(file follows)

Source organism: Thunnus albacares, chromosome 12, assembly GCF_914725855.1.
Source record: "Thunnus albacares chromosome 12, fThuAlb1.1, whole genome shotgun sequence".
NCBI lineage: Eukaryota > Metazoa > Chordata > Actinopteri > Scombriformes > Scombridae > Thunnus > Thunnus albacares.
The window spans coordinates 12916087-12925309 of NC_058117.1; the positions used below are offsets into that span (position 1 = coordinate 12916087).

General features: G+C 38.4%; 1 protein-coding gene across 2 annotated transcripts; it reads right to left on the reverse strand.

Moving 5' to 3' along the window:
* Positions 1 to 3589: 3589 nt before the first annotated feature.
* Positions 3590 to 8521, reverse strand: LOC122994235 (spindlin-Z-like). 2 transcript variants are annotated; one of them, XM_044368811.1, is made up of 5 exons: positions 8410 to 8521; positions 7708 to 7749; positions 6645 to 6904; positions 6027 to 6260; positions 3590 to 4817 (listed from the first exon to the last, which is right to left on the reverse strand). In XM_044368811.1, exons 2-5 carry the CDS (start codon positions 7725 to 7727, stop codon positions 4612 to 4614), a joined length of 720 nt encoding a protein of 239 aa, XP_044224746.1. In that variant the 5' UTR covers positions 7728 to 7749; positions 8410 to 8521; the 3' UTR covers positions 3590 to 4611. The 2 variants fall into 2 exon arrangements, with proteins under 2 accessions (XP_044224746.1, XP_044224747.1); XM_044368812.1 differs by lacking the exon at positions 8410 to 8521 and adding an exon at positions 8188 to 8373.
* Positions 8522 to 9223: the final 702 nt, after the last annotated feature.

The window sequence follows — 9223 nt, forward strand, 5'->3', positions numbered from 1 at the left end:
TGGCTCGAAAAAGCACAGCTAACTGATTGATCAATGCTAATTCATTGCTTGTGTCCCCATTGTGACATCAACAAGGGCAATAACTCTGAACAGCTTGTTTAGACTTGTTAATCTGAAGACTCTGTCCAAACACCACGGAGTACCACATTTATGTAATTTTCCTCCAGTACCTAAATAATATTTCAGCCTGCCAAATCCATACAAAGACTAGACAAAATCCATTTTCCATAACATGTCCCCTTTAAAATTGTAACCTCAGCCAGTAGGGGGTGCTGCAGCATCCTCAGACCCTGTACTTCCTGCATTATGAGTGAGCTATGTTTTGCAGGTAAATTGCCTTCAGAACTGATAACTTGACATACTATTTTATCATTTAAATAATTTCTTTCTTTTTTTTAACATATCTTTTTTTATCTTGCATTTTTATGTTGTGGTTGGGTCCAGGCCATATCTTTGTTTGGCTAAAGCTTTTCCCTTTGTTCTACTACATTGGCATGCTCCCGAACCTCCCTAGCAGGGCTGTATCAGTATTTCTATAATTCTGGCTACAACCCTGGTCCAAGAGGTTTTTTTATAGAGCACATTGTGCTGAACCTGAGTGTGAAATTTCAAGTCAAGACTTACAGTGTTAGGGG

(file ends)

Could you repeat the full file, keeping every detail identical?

Source organism: Thunnus albacares, chromosome 12, assembly GCF_914725855.1.
Source record: "Thunnus albacares chromosome 12, fThuAlb1.1, whole genome shotgun sequence".
NCBI lineage: Eukaryota > Metazoa > Chordata > Actinopteri > Scombriformes > Scombridae > Thunnus > Thunnus albacares.
The window spans coordinates 12916087-12925309 of NC_058117.1; the positions used below are offsets into that span (position 1 = coordinate 12916087).

General features: G+C 38.4%; 1 protein-coding gene across 2 annotated transcripts; it reads right to left on the reverse strand.

Moving 5' to 3' along the window:
* Positions 1 to 3589: 3589 nt before the first annotated feature.
* Positions 3590 to 8521, reverse strand: LOC122994235 (spindlin-Z-like). 2 transcript variants are annotated; one of them, XM_044368811.1, is made up of 5 exons: positions 8410 to 8521; positions 7708 to 7749; positions 6645 to 6904; positions 6027 to 6260; positions 3590 to 4817 (listed from the first exon to the last, which is right to left on the reverse strand). In XM_044368811.1, exons 2-5 carry the CDS (start codon positions 7725 to 7727, stop codon positions 4612 to 4614), a joined length of 720 nt encoding a protein of 239 aa, XP_044224746.1. In that variant the 5' UTR covers positions 7728 to 7749; positions 8410 to 8521; the 3' UTR covers positions 3590 to 4611. The 2 variants fall into 2 exon arrangements, with proteins under 2 accessions (XP_044224746.1, XP_044224747.1); XM_044368812.1 differs by lacking the exon at positions 8410 to 8521 and adding an exon at positions 8188 to 8373.
* Positions 8522 to 9223: the final 702 nt, after the last annotated feature.

The window sequence follows — 9223 nt, forward strand, 5'->3', positions numbered from 1 at the left end:
TGGCTCGAAAAAGCACAGCTAACTGATTGATCAATGCTAATTCATTGCTTGTGTCCCCATTGTGACATCAACAAGGGCAATAACTCTGAACAGCTTGTTTAGACTTGTTAATCTGAAGACTCTGTCCAAACACCACGGAGTACCACATTTATGTAATTTTCCTCCAGTACCTAAATAATATTTCAGCCTGCCAAATCCATACAAAGACTAGACAAAATCCATTTTCCATAACATGTCCCCTTTAAAATTGTAACCTCAGCCAGTAGGGGGTGCTGCAGCATCCTCAGACCCTGTACTTCCTGCATTATGAGTGAGCTATGTTTTGCAGGTAAATTGCCTTCAGAACTGATAACTTGACATACTATTTTATCATTTAAATAATTTCTTTCTTTTTTTTAACATATCTTTTTTTATCTTGCATTTTTATGTTGTGGTTGGGTCCAGGCCATATCTTTGTTTGGCTAAAGCTTTTCCCTTTGTTCTACTACATTGGCATGCTCCCGAACCTCCCTAGCAGGGCTGTATCAGTATTTCTATAATTCTGGCTACAACCCTGGTCCAAGAGGTTTTTTTATAGAGCACATTGTGCTGAACCTGAGTGTGAAATTTCAAGTCAAGACTTACAGTGTTAGGGG